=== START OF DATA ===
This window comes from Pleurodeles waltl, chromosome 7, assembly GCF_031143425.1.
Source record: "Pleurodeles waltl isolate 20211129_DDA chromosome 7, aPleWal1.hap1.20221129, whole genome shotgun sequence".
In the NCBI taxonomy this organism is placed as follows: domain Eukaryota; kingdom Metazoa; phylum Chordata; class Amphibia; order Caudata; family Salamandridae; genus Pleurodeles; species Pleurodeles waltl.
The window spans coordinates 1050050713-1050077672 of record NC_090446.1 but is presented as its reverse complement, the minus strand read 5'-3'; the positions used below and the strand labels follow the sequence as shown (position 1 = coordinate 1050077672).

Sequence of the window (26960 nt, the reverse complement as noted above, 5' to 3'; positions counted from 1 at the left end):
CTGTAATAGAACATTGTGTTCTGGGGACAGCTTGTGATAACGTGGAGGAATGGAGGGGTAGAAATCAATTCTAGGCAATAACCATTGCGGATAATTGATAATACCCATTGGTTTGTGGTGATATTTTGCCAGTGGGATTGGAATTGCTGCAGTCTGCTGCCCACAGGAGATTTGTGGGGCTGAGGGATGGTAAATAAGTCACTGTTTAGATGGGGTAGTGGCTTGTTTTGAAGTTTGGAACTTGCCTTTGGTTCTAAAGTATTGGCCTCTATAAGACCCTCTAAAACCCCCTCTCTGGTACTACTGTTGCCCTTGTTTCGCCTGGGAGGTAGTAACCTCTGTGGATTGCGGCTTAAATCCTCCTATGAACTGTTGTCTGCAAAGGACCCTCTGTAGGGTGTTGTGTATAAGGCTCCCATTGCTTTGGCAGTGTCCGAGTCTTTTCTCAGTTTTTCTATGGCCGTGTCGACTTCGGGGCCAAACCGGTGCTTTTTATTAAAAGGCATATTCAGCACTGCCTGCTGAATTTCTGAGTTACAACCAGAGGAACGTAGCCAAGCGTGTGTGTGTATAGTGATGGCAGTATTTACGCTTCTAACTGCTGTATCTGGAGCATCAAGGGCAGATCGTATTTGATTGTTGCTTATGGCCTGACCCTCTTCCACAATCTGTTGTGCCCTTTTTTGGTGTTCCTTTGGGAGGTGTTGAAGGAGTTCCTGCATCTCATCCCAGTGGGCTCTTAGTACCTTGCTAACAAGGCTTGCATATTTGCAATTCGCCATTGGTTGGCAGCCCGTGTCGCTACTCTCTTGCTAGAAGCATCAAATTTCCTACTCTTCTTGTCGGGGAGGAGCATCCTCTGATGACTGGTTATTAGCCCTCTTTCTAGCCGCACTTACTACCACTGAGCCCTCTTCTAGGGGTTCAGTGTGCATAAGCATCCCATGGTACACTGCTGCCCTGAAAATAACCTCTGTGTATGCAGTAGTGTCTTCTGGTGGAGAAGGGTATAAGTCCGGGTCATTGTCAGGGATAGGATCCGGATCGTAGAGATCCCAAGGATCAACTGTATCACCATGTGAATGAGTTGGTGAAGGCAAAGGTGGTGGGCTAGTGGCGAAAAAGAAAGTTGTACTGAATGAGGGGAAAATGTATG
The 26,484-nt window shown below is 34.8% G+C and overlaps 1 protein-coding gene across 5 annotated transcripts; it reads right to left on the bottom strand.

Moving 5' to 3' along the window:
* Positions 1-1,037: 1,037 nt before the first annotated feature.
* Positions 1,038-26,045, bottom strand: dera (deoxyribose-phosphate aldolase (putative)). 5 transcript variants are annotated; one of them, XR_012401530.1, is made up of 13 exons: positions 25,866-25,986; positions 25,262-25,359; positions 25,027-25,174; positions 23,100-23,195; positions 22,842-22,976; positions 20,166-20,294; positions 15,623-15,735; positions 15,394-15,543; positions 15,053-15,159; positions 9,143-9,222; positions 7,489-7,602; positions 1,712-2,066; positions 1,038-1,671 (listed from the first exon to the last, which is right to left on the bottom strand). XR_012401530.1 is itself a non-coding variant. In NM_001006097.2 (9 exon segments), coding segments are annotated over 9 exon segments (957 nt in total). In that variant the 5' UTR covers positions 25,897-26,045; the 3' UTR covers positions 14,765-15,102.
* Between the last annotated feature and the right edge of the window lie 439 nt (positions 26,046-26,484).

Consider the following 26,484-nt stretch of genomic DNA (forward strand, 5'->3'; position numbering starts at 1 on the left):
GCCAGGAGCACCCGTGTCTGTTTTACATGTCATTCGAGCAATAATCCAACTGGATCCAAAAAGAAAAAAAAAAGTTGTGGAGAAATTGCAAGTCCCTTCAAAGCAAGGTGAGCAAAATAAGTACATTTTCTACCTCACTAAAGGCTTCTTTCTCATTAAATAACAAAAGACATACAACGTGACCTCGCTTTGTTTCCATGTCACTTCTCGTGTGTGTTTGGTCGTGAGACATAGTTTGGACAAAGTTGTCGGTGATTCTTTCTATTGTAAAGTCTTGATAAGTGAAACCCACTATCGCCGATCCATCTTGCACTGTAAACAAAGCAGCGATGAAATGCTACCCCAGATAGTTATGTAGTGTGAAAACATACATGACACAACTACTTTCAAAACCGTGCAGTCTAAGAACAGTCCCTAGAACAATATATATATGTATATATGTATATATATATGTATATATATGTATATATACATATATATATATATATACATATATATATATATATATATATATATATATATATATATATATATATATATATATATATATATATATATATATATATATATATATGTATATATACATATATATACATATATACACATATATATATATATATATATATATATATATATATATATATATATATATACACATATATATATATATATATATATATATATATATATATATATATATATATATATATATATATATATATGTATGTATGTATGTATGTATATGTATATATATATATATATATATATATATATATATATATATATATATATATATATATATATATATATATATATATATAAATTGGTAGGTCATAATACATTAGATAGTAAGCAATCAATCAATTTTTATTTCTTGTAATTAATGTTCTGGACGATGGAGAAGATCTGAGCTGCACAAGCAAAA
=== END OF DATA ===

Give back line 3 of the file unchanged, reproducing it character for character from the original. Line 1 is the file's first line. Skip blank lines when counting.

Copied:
In the NCBI taxonomy this organism is placed as follows: domain Eukaryota; kingdom Metazoa; phylum Chordata; class Amphibia; order Caudata; family Salamandridae; genus Pleurodeles; species Pleurodeles waltl.